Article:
Warm, wet February in Hamilton is historically notable


Published March 1, 2023 at 1:08 pm

An unusally warm Feb. 14, and two chaotic winter storms less than a week apart, contributed to Hamilton experiencing one of its warmest and wettest Februarys.

Higher temperatures caused by human-made climate change generally allow the air to hold more water, which can increase the amount and intensity of snow, rain and ice pellets. Lack of ice cover and warmer water temperatures in Lake Ontario, which Hamilton is located at the western tip of, also puts the city more at risk of heavy snowfalls when winds out of the southeast pass over the lake as air gathers moisture.

In line with that, Hamilton, per weather historian Rolf Campbell, had its warmest February in 66 years, dating to 1957, based on the number of days with plus temperatures above OC. It also had the second-most days with rain in February on record.

The temperature rose above OC on 23-of-28 days in the month, which is surpassed only by 1957 (24) and 1877, 1882, and 1954 (three-way tie at 25). That came on the heels of Hamilton having historically high January humidity. There were also a record-tying 17 days in a row with plus temperatures, from Feb. 5 to 21.

The streak ended with the storm the following day (Feb. 22), which touched off the city’s snowiest six-day stretch in four years. Some 30.1 cm of the white stuff fell between 12 a.m. last Wednesday and 11:59 p.m. on Monday (Feb. 27).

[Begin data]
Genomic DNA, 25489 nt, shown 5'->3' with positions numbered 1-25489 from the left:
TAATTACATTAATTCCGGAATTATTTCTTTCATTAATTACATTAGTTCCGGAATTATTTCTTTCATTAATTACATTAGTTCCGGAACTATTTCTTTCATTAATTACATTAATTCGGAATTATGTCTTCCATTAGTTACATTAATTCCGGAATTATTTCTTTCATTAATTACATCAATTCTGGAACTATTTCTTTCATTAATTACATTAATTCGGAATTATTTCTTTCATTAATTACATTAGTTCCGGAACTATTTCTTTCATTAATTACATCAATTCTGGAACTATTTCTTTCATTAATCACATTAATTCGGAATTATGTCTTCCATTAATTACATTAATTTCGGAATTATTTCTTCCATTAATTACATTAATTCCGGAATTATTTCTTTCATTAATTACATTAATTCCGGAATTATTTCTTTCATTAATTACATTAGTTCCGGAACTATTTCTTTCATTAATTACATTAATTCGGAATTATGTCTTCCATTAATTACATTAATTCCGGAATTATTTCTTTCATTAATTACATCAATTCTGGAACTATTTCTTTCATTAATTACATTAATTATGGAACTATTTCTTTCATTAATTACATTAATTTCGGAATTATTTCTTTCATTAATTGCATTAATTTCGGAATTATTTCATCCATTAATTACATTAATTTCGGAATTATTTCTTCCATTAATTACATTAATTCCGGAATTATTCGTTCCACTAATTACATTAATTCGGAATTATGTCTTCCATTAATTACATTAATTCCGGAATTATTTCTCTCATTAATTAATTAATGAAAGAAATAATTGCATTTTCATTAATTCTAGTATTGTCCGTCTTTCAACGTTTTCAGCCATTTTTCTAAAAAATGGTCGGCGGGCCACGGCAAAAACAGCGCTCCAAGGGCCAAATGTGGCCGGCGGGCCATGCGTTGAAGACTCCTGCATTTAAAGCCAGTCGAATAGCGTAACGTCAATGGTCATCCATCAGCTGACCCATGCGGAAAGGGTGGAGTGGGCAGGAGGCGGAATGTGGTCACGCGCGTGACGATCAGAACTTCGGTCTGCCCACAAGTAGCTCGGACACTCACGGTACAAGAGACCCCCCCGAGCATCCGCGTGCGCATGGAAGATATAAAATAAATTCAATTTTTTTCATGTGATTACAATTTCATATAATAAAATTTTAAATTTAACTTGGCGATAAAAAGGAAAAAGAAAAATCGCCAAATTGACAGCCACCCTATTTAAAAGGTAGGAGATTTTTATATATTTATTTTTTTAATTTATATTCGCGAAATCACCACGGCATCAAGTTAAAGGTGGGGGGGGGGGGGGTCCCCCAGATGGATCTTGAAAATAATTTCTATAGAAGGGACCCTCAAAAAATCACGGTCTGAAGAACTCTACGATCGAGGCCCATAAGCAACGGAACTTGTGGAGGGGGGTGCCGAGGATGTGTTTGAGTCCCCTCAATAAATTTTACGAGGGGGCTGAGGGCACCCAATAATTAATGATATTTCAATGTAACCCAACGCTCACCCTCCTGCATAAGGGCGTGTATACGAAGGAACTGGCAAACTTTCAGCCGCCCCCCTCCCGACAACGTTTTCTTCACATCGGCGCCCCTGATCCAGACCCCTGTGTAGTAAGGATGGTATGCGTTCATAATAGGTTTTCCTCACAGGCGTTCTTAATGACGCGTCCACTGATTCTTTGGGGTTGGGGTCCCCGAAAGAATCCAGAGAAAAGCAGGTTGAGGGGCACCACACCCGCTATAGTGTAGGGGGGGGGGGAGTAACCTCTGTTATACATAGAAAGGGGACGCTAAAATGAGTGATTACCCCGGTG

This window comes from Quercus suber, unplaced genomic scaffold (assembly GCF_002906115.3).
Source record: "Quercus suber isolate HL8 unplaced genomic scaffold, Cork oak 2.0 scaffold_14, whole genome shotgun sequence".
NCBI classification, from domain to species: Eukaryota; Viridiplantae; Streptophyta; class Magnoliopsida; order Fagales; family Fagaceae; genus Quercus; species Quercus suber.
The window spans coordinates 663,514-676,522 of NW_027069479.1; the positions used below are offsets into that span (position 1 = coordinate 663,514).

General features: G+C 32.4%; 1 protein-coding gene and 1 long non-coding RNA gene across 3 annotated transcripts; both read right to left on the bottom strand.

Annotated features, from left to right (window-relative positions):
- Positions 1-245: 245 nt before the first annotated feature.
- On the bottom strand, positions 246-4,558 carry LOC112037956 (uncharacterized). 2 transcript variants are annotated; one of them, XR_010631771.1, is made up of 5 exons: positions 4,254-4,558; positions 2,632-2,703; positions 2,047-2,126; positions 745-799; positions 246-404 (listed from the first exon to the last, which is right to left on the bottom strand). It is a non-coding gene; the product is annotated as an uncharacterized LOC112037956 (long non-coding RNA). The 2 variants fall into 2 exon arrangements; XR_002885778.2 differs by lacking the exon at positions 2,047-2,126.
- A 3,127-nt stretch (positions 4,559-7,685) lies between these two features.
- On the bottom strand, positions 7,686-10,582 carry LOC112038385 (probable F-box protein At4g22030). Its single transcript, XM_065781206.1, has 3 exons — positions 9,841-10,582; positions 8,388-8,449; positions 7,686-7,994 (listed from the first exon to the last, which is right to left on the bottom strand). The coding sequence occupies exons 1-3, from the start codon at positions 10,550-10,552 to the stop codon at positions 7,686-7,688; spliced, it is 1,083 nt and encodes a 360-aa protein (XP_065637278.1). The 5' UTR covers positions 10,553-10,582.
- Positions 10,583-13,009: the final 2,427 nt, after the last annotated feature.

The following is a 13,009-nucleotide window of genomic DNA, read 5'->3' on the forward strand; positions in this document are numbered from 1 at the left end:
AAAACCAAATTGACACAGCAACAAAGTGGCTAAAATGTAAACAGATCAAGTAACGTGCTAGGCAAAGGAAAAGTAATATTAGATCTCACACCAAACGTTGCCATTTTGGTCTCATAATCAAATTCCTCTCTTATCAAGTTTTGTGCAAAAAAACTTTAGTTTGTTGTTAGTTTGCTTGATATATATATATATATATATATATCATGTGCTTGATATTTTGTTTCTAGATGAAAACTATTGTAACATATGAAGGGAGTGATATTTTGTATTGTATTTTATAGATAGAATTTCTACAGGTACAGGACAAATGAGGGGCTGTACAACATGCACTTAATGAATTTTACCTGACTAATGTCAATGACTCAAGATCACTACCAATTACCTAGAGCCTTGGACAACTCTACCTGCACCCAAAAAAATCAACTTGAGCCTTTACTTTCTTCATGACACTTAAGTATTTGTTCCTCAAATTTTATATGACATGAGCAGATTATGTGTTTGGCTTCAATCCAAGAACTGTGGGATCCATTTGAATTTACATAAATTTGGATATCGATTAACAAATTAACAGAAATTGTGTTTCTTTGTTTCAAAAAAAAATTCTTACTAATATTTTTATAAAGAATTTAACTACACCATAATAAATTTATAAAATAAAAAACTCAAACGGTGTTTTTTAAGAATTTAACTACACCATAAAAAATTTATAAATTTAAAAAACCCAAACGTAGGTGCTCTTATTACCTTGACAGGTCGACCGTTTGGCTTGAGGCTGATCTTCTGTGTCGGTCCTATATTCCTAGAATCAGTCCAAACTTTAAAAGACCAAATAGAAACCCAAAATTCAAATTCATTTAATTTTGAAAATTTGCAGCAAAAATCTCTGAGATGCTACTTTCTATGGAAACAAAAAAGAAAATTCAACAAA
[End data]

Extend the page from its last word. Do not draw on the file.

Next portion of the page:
There were 12 days of rain, which is tied for second all-time with 2016 and is only one shy of the record 13 in 1981.

One knock-on effect of climate change is stress on public infrastructure, such as the hydro grid and transit. Anyone scrolling through Twitter on Tuesday, the day after 12 cm of snow fell, could probably find numerous beefs about snow removal and outages.

But on Feb. 14, Valentine’s Day, the recorded high was 8.9C, which was the warmest recorded on that date in Hamilton in 69 years. The following day, the temperature got up to 15.1C, which was also a nearly 70-year high. The temperature reached 10C by 7 a.m. that day, meaning it was already one of the city’s warmest Feb. 15s before many residents had even started their day.

Back in January, per Campbell, the mean hourly humidity in the city was 87.1 per cent. The only January on record where it was higher was in 1998, the year that the a major North American ice storm that struck eastern Ontario, southern Québec, New Brunswick and Nova Scotia.

Last spring, the Intact Centre on Climate Adaptation at the University of Waterloo released a report that indicated the Hamilton area is second only to Windsor, Ont., for being at risk due to extreme heat among cities in Canada.

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